Great Kanto Earthquake, Twitter, Zoom, More: Saturday ResearchBuzz, January 7, 2023


NHK World Japan: JMA launches website on 1923 Great Kanto Earthquake. “The website presents photos and data related to the 7.9-magnitude Great Kanto Earthquake, which struck on September 1, 1923. The temblor destroyed buildings, triggered landslides and tsunami, and caused massive fires that engulfed wide swathes of Tokyo and Yokohama. It left more than 100,000 people dead.”


Bloomberg: Laid-Off Twitter Workers Remain in Limbo Over Severance Pay. “Twitter Inc. employees who were laid off shortly after Elon Musk took over are still awaiting details of their severance packages months after being let go, leading to further legal trouble for the new owner.”

Engadget: Zoom’s avatars now let you appear as a cartoon version of yourself. “Zoom announced human avatars today for its video meeting app. Like Apple’s Memoji or the humanoid cartoons Mark Zuckerberg wants us to use in the metaverse, the customizable virtual characters mirror your movements and facial expressions. The idea is to inject zaniness into less formal meetings, letting you be present without appearing on camera as your (flesh and blood) self.”

The Verge: Snap’s shutting down the app that put cool filters on your Zoom calls. “On January 25th, Snap will be shutting down its camera app for Mac and PCs. If that name doesn’t ring a bell, you may remember it as the program that let you apply silly filters to your face while you were on Zoom or other video conference calls.”


Lifehacker: The 7 Best Weather Apps to Replace Dark Sky on iPhone and Android. “Dark Sky, one of the best weather apps on Android and iOS, officially discontinued service at the end of 2022. Apple bought Dark Sky in 2020 and slowly ported some (but not all) of its features to the Apple Weather app, but its closure means users have to find a replacement. Luckily, there are several great apps on Android and iOS with hyper-localized weather tracking, accurate forecasts, and user-friendly interfaces that can fill the Dark Sky-shaped hole in your app launcher.” Slideshow.

Smashing Magazine: A Guide To Getting Data Visualization Right. “In this article, Sara Dholakia presents a guide on how to choose just the right type of data visualization, with guidelines and things to keep in mind.” A good deep dive.

Search Engine Journal: Best SEO Courses Online – Free & Paid Options. “If you’re just getting started in SEO, you’re a mid-level professional looking to add tools to your toolbox, or even a seasoned veteran seeking the latest tricks, we’ve got just the thing. Below, we’ve compiled a list of the best online SEO courses available, so you can find exactly what you’re looking for.” I dislike SEO intensely, but it’s a fact of life. If you’re in charge of a Web site and its promotion, it behooves you to at least have an understanding of SEO, even if you have no intention of becoming a professional about it.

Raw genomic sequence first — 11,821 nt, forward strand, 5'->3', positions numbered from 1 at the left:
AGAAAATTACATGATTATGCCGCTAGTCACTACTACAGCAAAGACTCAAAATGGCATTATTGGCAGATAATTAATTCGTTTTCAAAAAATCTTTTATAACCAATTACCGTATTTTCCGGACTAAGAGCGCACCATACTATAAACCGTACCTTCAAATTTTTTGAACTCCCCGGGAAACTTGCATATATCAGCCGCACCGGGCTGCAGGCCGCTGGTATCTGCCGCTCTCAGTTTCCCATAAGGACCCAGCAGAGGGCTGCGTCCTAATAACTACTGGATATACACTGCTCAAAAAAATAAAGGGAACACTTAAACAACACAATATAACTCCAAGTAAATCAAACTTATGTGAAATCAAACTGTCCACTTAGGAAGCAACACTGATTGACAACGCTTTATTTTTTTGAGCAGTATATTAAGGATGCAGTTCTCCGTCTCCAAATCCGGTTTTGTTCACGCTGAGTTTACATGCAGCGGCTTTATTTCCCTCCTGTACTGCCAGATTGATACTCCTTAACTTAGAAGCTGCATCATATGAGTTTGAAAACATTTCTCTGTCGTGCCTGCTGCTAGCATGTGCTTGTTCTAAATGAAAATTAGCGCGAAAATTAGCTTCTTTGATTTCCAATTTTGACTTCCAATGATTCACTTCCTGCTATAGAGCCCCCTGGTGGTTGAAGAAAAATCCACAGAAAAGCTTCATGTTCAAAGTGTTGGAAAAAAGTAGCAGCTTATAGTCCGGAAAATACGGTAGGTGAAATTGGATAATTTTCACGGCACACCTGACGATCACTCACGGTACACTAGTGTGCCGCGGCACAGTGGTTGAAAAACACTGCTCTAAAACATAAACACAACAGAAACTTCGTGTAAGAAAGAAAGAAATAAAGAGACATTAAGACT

CNET: QAnon Conspiracy Theory Channel Appears on Roku Lineup. “Roku has a new channel in its lineup that’s full of misinformation, such as content regarding QAnon, debunked vaccine conspiracies and false information about COVID-19. Roku says it’s looking into the conspiracy theory channel, which was reported on earlier by Media Matters.”


Wall Street Journal: Celsius Co-Founder Sued by New York Attorney General. “New York Attorney General Letitia James filed a civil lawsuit Thursday against Alex Mashinsky, alleging the co-founder of bankrupt crypto lender Celsius Network LLC defrauded investors out of billions of dollars of digital currency.”

Kotaku: Logan Paul Says Some Of His NFT Game Devs Were ‘Con Men,’ But He Didn’t Scam. “After keeping his mouth shut for roughly two weeks, Logan Paul has finally opened up about his blockchain NFT ‘game,’ CryptoZoo, in a response video to investigative YouTuber Stephen ‘Coffeezilla’ Findeisen. However, if you were hoping for some sort of explanation of what went wrong with the project, you’ll be sorely disappointed.”


How-To Geek: Why I’m Switching Back to Cable TV. “The early days of streaming live TV was great. The channel packages were small and very affordable. Most services let you choose from add-on bundles to expand your channel list. It was pretty easy to get the channels you wanted without much extra ‘fluff’ jammed in. However, in the years since, I’ve watched as these services have ballooned in channel lineup size and price. The dream of ‘al la carte TV’ never really materialized. This brings us to today, where streaming live TV is not much different than cable TV.”

Texas Tech Today: Texas Tech’s Ardon-Dryer Receives National Science Foundation Grant. “Karin Ardon-Dryer, an assistant professor in the Department of Geosciences, has received a $480,000 grant from the National Science Foundation (NSF) that will augment research into helping society better understand the causes and impacts of dust storms. Ardon-Dryer, an atmospheric scientist who has been part of the faculty in Texas Tech’s College of Arts and Sciences for six years, received the grant to investigate dust events across the nation during the past 20 years and build out an accessible, centralized database for researchers and communities alike.” Good morning, Internet…

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